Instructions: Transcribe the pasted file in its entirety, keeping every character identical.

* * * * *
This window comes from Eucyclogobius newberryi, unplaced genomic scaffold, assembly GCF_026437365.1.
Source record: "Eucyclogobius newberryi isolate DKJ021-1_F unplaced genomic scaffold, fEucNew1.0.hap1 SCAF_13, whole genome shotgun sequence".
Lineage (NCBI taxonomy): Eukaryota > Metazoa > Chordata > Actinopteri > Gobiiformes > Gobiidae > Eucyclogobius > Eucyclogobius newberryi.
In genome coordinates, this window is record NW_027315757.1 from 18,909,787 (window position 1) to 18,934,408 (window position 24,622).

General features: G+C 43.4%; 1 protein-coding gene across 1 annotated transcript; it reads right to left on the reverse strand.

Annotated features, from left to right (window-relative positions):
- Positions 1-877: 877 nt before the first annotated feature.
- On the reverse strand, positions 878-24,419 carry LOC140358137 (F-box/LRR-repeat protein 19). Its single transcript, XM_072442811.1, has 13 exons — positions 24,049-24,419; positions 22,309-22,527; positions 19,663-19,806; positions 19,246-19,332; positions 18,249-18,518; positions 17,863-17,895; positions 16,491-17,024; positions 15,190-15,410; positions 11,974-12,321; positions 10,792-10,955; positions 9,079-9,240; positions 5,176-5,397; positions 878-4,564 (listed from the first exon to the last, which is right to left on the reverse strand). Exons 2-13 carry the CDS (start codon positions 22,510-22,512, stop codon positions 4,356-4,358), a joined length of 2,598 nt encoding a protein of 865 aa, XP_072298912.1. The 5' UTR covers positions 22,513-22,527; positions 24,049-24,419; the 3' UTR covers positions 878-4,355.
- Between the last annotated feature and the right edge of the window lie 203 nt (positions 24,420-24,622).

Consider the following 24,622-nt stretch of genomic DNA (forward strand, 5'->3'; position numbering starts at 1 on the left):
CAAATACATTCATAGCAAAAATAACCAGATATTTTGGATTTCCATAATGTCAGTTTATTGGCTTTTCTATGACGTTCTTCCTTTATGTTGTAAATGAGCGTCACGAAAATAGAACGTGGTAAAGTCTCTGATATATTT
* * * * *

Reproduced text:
This window comes from Eucyclogobius newberryi, unplaced genomic scaffold, assembly GCF_026437365.1.
Source record: "Eucyclogobius newberryi isolate DKJ021-1_F unplaced genomic scaffold, fEucNew1.0.hap1 SCAF_13, whole genome shotgun sequence".
Lineage (NCBI taxonomy): Eukaryota > Metazoa > Chordata > Actinopteri > Gobiiformes > Gobiidae > Eucyclogobius > Eucyclogobius newberryi.
In genome coordinates, this window is record NW_027315757.1 from 18,909,787 (window position 1) to 18,934,408 (window position 24,622).

General features: G+C 43.4%; 1 protein-coding gene across 1 annotated transcript; it reads right to left on the reverse strand.

Annotated features, from left to right (window-relative positions):
- Positions 1-877: 877 nt before the first annotated feature.
- On the reverse strand, positions 878-24,419 carry LOC140358137 (F-box/LRR-repeat protein 19). Its single transcript, XM_072442811.1, has 13 exons — positions 24,049-24,419; positions 22,309-22,527; positions 19,663-19,806; positions 19,246-19,332; positions 18,249-18,518; positions 17,863-17,895; positions 16,491-17,024; positions 15,190-15,410; positions 11,974-12,321; positions 10,792-10,955; positions 9,079-9,240; positions 5,176-5,397; positions 878-4,564 (listed from the first exon to the last, which is right to left on the reverse strand). Exons 2-13 carry the CDS (start codon positions 22,510-22,512, stop codon positions 4,356-4,358), a joined length of 2,598 nt encoding a protein of 865 aa, XP_072298912.1. The 5' UTR covers positions 22,513-22,527; positions 24,049-24,419; the 3' UTR covers positions 878-4,355.
- Between the last annotated feature and the right edge of the window lie 203 nt (positions 24,420-24,622).

Consider the following 24,622-nt stretch of genomic DNA (forward strand, 5'->3'; position numbering starts at 1 on the left):
CAAATACATTCATAGCAAAAATAACCAGATATTTTGGATTTCCATAATGTCAGTTTATTGGCTTTTCTATGACGTTCTTCCTTTATGTTGTAAATGAGCGTCACGAAAATAGAACGTGGTAAAGTCTCTGATATATTT